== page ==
I am posting this from my trusty desk in my home office. I’m still feeling a bit groggy after the past few days, but I am here, and I’m feeling better, and that’s the most important part. If you’ve followed my social media over the last couple of days, most of this won’t be new, but a lot of people have been asking me questions about this, so I figure it’s better to put it all in one place.

I apologize if any of this is strange or rambling, as my mind isn’t quite back to 100%.

It started Saturday night at around 1:00 a.m. I got back into bed after a trip to the bathroom. A few seconds later, my right ear started to itch. A few seconds more, and it was my left ear as well. Within a minute or two, it felt like my face — and then my entire upper body — was on fire. I looked in the mirror and saw that my face was distorted and covered in a rash.

I woke up my wife Stephanie to ask her if my face looked red or bumpy, and her first response was, “You look the same to me.” (I’ll attribute that answer to her being woken up in the middle of the night.)

Nevertheless, within about 10 minutes we were at the emergency room of the new hospital about a mile from our house. I was obviously in distress so they took me back right away for an EKG while they took Stephanie in the other direction to sign forms and handle insurance paperwork.

After the EKG, the tech directed me to a chair a few feet away… I didn’t make it all the way there. I collapsed, and at some point, after I was on the floor, I said, “I’m going to die.” I remember hearing a nurse say, “This man just said he was going to die” (the same nurse visited me the next morning and told me that people who are about to die often say that — interesting fact).

I was rushed on a gurney into a small room, surrounded by hospital staff, my blood pressure was 70-over-something (normal is 120 over 80) and my oxygen level was in the 70s (normal is in the high 90s). I was given oxygen through my nose, needles were stuck into my arms.

To my right, I heard a nurse say 3 or 4 times, “He’s fading, he’s fading.” I was going in and out. Along the way I was given 2 shots of epinephrine because they determined I was in anaphylactic shock. All of this was an allergic reaction to… something. (I have an appointment with an allergist on Thursday, and hopefully I will find out what caused it. I had no known allergies before).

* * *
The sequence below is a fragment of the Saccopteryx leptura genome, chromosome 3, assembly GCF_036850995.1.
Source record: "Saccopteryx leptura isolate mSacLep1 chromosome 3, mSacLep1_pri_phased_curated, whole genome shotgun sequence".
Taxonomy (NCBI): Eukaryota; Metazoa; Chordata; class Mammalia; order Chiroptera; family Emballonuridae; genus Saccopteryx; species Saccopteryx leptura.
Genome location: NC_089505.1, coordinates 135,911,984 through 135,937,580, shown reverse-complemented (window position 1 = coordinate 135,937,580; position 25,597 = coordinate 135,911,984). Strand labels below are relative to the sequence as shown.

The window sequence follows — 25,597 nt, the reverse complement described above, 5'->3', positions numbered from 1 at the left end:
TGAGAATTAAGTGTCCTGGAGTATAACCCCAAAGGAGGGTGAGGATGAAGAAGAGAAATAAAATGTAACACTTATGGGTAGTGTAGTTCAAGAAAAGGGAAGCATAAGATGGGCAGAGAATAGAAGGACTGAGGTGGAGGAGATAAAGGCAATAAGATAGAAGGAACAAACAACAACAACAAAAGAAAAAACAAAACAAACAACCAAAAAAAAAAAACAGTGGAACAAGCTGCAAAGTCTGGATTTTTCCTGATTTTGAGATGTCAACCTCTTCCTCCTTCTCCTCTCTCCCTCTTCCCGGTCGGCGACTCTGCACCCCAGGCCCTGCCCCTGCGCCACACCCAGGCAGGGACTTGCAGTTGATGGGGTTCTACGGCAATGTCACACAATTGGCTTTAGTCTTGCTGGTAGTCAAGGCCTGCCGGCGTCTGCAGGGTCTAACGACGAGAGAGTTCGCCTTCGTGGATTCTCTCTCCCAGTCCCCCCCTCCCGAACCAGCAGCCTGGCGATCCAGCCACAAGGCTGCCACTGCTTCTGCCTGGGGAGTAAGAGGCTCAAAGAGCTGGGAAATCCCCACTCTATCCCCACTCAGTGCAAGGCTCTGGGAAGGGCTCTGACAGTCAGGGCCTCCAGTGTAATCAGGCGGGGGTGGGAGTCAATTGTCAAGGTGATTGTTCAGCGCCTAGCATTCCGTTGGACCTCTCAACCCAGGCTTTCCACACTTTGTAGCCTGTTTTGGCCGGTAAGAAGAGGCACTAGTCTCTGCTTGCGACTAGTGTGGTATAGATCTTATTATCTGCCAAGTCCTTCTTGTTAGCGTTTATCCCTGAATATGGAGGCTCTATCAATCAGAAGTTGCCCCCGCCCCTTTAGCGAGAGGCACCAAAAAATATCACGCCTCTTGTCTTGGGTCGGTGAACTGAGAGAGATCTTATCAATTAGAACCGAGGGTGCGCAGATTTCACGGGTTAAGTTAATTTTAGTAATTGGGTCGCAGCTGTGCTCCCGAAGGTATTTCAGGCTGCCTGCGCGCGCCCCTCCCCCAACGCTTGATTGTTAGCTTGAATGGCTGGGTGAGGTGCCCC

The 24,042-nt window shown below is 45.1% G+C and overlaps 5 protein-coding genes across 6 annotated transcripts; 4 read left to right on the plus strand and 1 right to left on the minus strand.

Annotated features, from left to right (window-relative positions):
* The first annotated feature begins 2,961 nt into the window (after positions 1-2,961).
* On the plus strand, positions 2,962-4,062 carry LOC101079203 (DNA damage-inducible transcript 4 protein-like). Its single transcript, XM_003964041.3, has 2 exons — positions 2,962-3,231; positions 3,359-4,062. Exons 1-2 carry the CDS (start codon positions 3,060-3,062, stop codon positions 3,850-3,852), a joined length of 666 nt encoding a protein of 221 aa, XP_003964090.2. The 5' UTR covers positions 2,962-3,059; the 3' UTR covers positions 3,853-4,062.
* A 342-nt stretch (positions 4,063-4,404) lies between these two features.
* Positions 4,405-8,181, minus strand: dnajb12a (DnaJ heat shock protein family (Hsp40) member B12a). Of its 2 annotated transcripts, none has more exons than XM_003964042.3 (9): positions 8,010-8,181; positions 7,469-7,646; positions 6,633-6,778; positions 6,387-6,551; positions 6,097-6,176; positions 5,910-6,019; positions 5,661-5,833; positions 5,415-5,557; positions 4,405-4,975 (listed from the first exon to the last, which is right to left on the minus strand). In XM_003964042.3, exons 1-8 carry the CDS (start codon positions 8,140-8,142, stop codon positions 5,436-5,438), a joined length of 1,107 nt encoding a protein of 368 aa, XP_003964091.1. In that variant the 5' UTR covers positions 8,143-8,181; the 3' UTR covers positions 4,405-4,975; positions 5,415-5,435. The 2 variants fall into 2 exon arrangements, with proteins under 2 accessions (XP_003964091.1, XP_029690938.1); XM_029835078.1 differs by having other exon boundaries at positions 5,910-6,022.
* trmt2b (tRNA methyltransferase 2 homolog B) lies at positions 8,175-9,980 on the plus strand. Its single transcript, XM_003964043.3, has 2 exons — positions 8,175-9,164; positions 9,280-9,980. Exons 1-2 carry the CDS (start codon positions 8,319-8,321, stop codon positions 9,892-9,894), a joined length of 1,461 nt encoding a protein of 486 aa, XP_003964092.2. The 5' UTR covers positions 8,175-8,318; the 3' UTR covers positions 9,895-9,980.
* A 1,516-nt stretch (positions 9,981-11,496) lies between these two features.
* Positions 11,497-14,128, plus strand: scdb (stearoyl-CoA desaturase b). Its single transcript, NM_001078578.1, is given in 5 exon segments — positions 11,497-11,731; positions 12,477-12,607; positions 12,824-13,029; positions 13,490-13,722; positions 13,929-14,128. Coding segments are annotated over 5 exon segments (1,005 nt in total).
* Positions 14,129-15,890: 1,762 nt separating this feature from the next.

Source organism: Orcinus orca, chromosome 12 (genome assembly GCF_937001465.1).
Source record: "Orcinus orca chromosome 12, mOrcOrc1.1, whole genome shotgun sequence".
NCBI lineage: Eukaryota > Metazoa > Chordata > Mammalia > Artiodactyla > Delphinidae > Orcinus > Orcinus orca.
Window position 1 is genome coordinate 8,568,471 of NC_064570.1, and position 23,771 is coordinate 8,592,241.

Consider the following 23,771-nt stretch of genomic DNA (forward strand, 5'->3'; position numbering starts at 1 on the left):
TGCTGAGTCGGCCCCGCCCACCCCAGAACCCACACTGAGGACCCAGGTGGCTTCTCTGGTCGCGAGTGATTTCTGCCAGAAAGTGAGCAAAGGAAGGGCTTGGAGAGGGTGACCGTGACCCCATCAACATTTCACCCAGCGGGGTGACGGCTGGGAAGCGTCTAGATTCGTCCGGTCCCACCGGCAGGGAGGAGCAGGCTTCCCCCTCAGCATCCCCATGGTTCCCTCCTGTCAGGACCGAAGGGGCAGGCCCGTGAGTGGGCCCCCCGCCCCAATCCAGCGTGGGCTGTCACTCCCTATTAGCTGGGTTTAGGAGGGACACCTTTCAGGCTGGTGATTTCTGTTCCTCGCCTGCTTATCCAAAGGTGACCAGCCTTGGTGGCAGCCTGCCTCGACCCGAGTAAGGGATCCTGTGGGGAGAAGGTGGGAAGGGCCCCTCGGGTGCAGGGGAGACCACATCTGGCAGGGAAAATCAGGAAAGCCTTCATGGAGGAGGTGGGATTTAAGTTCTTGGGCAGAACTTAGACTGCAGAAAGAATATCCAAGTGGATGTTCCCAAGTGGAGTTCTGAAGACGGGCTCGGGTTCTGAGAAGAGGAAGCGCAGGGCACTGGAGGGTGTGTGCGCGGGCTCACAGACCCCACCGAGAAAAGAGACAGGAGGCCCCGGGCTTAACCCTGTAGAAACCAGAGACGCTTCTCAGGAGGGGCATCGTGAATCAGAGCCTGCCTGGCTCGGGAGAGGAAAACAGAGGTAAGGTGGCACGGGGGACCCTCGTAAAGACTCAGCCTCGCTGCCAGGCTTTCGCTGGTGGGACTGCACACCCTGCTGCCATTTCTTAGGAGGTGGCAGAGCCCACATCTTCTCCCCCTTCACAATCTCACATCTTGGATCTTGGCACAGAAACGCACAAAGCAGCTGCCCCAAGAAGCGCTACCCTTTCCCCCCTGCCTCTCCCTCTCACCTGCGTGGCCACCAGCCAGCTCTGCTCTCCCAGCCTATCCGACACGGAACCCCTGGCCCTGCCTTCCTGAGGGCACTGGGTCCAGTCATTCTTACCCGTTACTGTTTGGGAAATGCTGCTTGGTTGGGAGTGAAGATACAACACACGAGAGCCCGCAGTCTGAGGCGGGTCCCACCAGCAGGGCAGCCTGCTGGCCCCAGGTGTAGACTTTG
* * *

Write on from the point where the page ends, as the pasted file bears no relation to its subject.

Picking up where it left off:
Anyway, all of this happened on early Sunday morning. By the time I was stabilized, I was feeling much better. I was moved to a transitional room in the ER and I was told I would be kept overnight for observation. I slept like a baby most of the next day, being woken to have my blood drawn and to speak to the doctors and nurses.

My brother Patrick, who is a priest, came by on Sunday afternoon and anointed me (I am now part of the 6 sacraments club — woohoo!). I tried to watch the new Doctor Strange movie about 4 times, but it put me to sleep pretty quickly each time. (When I got home, I tried to watch it on Disney Plus, and it turns out that in the hospital I only made it 28 minutes into the film. At home, I watched another 10 minutes of Doctor Strange and went back to sleep.)

Sunday evening, they moved me to a regular hospital room where I slept some more, different specialists came and talked to me and kept asking me if I had “any more questions” and I usually didn’t. The hospital food was the most delicious food I have eaten in as long as I can remember. Every bite.

Anyway, I got home about 12:30 Monday afternoon and I have slept for most of the last 24 hours.

Sorry if this is oversharing or more than you wanted to hear. I am trying to process the last 72 hours of my life (and near-death). Writing is how I usually do that. I did omit the most gory details. A lesson that I have learned is that making a visit to the emergency room in a life-threatening situation means making yourself vulnerable and surrendering your pride and shame so that medical professionals can do what they have been trained to do. And I am very grateful to the team that saved my life and cared for me.

I am sure that later on I will try to distill it all into some profound essay on life and death and the spiritual meaning of it all, but for now I am just grateful to be alive.

Something I have been thinking about is the experience of hearing “he’s fading” multiple times. Perhaps surprisingly, I didn’t panic. I thought about Stephanie and my children, and I talked to God, asking him to forgive me for my sins and failures, and to watch over my family. I also thought about my family of origin, and I wondered if maybe I was next after Dad and Mom and Katie. Would Patrick and Mary be soon to follow? Are we cursed? Since the loss of my parents and sister in the past 6 years, awareness of my own mortality has been ever-present. Perhaps too present.

But I think deep down I knew I would survive this. And I did. And I am grateful.

Update March 3, 2023: Yesterday I visited an allergist and was given a food allergy test. All results came back negative, so the cause of my episode remains a mystery. — ML

Image: Adobe Stock. By Gorodenkoff.

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Mike Lewis is the founding managing editor of Where Peter Is. He and Jeannie Gaffigan co-host Field Hospital, a U.S. Catholic podcast.

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